Many people will come home from a strenuous day of work to sign on to their Facebook and Twitter pages, but they do not think about how much mental energy they are investing in their activities on Facebook and Twitter.  With all of the things that you do and can do on Facebook and Twitter, you can add additional stress to your brain by staying on social media sites for a long period of time each day after you end your work day.

Don’t allow our intriguing technologies to amplify the stress you already have.  Of course, you may think that Facebook and Twitter are social media sites that do not have any stress attached to them.  However, there is often so much drama on Facebook and Twitter and things that can upset you on those sites that you will find that you are even more stressed after logging on them than when you left work.

Take a moment to think about whether or not you waste too much time using various technologies each day.  Is your cell phone so interesting that it causes you to neglect your responsibilities?  It’s really not good for your health to have your cell phone up to your ear for long periods of time each day.  Consider taking a break from some technological devices you engage with for a day and see if you are able to manage without these devices.

While social media sites have become widely popular, many people employ these sites to create false identities and to start unwarranted wars with other people.  When you feel like those are the primary reasons you’re using technology, then it’s time for you to step away from technology for at least a short period of time and refocus your energy.  You have to think about how trying to maintain false identities and fight wars through social media sites is not good for your health over time.

Are you too connected to technology?

Antonio Maurice Daniels

University of Wisconsin-Madison

Don’t Forget to Have Fun

Although many people across America have a significant amount of daily responsibilities, you must find some time to have fun.  Don’t get so busy that you forget that you have a life outside of those things that have you so busy and involved.  Make time each day to engage with something that’s totally unrelated to your daily responsibilities to just have fun—even if it’s just for a brief moment.  You will be amazed at what just a brief moment of fun each day can do for you to release some of the stress that accompanies being very busy.  While one can understand that the things that have you very busy can be things that you enjoy and allow you to have fun, you need to take some separate time away from those things to devote completely to having fun.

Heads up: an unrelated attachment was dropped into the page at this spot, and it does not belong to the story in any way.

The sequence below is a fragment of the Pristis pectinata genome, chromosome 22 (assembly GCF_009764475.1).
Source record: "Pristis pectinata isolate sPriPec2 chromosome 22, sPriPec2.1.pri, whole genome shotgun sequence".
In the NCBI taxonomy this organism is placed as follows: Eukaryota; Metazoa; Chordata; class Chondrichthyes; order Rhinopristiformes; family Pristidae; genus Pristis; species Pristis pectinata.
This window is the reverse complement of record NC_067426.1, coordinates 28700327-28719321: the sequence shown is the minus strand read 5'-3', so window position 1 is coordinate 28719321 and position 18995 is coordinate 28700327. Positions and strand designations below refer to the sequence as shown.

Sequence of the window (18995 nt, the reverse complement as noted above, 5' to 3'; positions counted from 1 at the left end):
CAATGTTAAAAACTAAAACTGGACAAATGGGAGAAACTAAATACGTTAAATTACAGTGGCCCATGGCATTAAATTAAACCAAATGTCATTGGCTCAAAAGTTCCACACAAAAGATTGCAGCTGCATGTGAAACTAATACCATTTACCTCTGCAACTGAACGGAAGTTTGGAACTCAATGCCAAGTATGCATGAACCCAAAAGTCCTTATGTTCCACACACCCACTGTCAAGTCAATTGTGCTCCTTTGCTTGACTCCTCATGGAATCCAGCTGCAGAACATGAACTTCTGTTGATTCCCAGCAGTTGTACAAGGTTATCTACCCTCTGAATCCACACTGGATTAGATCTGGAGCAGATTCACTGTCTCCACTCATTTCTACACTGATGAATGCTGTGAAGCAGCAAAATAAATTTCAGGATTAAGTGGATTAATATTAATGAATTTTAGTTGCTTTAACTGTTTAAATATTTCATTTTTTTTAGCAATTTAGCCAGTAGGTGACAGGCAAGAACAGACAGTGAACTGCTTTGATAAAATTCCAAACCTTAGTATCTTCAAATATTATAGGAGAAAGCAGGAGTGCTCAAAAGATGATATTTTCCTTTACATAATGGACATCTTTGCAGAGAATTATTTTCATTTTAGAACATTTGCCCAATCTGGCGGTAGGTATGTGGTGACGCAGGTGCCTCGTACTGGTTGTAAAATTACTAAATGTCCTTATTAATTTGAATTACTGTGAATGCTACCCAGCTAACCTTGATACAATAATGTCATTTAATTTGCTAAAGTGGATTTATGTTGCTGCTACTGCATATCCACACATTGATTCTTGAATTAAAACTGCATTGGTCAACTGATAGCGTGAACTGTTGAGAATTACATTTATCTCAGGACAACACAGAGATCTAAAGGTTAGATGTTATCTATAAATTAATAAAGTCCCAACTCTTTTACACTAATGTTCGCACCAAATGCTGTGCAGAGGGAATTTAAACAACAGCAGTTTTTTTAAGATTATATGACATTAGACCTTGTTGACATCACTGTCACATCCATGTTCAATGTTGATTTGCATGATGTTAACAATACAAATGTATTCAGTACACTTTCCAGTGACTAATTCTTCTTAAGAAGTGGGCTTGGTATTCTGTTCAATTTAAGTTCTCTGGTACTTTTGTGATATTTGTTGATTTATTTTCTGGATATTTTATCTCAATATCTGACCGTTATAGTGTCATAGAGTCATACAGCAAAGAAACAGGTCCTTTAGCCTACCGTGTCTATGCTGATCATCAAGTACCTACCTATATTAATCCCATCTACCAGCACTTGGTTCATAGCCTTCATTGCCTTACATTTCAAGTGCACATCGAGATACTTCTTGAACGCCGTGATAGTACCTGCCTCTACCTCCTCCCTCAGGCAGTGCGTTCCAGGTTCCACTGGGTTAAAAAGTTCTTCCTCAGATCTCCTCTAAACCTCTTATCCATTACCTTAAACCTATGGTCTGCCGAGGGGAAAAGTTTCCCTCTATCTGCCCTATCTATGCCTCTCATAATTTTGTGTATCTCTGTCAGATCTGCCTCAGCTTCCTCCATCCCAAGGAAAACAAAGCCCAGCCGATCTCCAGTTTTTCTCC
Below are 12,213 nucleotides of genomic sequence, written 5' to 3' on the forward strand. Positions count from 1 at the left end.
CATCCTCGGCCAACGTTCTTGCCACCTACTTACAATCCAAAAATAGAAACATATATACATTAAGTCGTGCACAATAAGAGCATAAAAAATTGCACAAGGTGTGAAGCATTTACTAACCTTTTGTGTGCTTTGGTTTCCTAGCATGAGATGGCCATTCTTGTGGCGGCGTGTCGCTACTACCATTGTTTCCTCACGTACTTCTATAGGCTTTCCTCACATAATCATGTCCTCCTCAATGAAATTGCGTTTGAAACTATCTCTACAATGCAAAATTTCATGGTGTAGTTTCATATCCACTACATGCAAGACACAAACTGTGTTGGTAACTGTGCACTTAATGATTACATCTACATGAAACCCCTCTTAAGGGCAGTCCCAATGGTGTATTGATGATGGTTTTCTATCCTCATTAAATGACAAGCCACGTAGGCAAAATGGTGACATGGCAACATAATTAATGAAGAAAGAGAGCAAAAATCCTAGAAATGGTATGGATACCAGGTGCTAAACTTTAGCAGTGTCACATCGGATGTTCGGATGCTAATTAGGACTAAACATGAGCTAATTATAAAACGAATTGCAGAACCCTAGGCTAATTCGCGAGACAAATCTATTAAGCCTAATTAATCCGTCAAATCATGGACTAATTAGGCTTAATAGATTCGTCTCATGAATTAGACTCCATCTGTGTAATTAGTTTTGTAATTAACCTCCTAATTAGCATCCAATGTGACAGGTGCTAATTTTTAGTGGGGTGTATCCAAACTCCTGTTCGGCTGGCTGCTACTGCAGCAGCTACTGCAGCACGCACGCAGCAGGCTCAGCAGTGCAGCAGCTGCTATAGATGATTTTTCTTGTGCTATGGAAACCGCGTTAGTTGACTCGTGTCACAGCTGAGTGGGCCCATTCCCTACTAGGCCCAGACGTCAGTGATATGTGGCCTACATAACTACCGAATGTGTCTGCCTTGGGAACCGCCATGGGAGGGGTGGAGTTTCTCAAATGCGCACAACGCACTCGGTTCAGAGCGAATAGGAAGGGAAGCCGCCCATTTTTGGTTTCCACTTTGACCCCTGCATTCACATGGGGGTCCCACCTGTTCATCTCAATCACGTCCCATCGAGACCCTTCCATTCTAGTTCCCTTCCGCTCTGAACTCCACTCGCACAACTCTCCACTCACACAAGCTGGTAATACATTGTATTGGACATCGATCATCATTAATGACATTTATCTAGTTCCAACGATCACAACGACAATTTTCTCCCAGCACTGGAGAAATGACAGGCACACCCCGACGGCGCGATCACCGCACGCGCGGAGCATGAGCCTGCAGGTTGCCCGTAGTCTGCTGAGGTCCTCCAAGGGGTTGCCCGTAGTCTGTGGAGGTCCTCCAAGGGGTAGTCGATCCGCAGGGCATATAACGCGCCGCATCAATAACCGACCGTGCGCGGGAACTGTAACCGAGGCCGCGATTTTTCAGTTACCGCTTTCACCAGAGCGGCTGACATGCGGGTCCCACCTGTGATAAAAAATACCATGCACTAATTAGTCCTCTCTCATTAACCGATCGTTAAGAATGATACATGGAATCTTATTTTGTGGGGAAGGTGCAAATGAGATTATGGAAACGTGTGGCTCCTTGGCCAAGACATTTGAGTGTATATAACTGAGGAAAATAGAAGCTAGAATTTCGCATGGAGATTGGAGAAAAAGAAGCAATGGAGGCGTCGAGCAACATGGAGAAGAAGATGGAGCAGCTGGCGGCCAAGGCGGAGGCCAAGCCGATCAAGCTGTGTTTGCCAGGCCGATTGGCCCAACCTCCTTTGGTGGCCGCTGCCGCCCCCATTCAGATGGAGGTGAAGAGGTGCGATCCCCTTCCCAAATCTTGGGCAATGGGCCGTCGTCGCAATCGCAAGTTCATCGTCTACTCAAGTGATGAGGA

Some people have not allowed themselves to experience the fullness that life has to offer.  It’s okay to be adventurous sometimes.  Go out and experience life.  Do something that you’ve never done before.  Don’t get so consumed by your routine that you think that you’re truly living a full life through your routine.  You can be a serious and professional person and still have a significant amount of fun.

Never take yourself too seriously.

You don’t have to pretend to have fun.  Do you know people who will sit up and create lies about things they supposedly have done and/or are doing to make you think they are having fun?  Even when some people have told you that they did not have fun doing something, they will post messages on Facebook and Twitter about how they had and/or are having fun.  Why lie about something like this?  It seems that there are some deeper problems and challenges that people are struggling with that will cause them to resort to telling lies about something like this.